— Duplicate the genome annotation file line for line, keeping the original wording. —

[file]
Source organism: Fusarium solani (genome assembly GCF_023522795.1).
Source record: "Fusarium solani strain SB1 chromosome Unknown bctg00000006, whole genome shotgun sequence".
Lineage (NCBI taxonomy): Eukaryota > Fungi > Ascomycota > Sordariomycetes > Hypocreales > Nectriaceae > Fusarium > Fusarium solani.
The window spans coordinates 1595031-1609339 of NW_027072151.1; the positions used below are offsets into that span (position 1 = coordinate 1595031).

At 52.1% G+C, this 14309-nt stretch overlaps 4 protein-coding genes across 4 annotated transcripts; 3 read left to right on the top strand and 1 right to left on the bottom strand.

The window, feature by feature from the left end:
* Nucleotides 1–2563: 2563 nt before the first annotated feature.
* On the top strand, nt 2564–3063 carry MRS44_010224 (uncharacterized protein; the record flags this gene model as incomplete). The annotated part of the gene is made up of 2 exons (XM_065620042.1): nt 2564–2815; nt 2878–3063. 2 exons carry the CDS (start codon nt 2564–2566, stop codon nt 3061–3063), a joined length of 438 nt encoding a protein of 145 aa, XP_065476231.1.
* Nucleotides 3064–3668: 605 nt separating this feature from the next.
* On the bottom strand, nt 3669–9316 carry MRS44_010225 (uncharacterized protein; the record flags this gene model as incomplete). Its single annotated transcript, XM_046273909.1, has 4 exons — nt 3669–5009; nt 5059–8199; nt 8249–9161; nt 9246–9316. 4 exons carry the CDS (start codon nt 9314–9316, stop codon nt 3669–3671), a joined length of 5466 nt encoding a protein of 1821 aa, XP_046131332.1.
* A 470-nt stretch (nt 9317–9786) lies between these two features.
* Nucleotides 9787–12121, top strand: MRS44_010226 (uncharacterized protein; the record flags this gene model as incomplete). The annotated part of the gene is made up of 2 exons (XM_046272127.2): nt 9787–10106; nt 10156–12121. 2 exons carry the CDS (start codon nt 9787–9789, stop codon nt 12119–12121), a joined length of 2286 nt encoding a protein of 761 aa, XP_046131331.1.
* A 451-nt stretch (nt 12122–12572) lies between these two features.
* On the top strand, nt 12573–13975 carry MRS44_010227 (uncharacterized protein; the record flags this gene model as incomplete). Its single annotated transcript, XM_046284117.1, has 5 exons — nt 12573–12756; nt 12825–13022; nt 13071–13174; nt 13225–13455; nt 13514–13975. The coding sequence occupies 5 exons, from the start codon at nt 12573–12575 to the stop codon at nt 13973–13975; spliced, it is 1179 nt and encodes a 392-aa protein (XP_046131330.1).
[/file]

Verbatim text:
Source organism: Fusarium solani (genome assembly GCF_023522795.1).
Source record: "Fusarium solani strain SB1 chromosome Unknown bctg00000006, whole genome shotgun sequence".
Lineage (NCBI taxonomy): Eukaryota > Fungi > Ascomycota > Sordariomycetes > Hypocreales > Nectriaceae > Fusarium > Fusarium solani.
The window spans coordinates 1595031-1609339 of NW_027072151.1; the positions used below are offsets into that span (position 1 = coordinate 1595031).

At 52.1% G+C, this 14309-nt stretch overlaps 4 protein-coding genes across 4 annotated transcripts; 3 read left to right on the top strand and 1 right to left on the bottom strand.

The window, feature by feature from the left end:
* Nucleotides 1–2563: 2563 nt before the first annotated feature.
* On the top strand, nt 2564–3063 carry MRS44_010224 (uncharacterized protein; the record flags this gene model as incomplete). The annotated part of the gene is made up of 2 exons (XM_065620042.1): nt 2564–2815; nt 2878–3063. 2 exons carry the CDS (start codon nt 2564–2566, stop codon nt 3061–3063), a joined length of 438 nt encoding a protein of 145 aa, XP_065476231.1.
* Nucleotides 3064–3668: 605 nt separating this feature from the next.
* On the bottom strand, nt 3669–9316 carry MRS44_010225 (uncharacterized protein; the record flags this gene model as incomplete). Its single annotated transcript, XM_046273909.1, has 4 exons — nt 3669–5009; nt 5059–8199; nt 8249–9161; nt 9246–9316. 4 exons carry the CDS (start codon nt 9314–9316, stop codon nt 3669–3671), a joined length of 5466 nt encoding a protein of 1821 aa, XP_046131332.1.
* A 470-nt stretch (nt 9317–9786) lies between these two features.
* Nucleotides 9787–12121, top strand: MRS44_010226 (uncharacterized protein; the record flags this gene model as incomplete). The annotated part of the gene is made up of 2 exons (XM_046272127.2): nt 9787–10106; nt 10156–12121. 2 exons carry the CDS (start codon nt 9787–9789, stop codon nt 12119–12121), a joined length of 2286 nt encoding a protein of 761 aa, XP_046131331.1.
* A 451-nt stretch (nt 12122–12572) lies between these two features.
* On the top strand, nt 12573–13975 carry MRS44_010227 (uncharacterized protein; the record flags this gene model as incomplete). Its single annotated transcript, XM_046284117.1, has 5 exons — nt 12573–12756; nt 12825–13022; nt 13071–13174; nt 13225–13455; nt 13514–13975. The coding sequence occupies 5 exons, from the start codon at nt 12573–12575 to the stop codon at nt 13973–13975; spliced, it is 1179 nt and encodes a 392-aa protein (XP_046131330.1).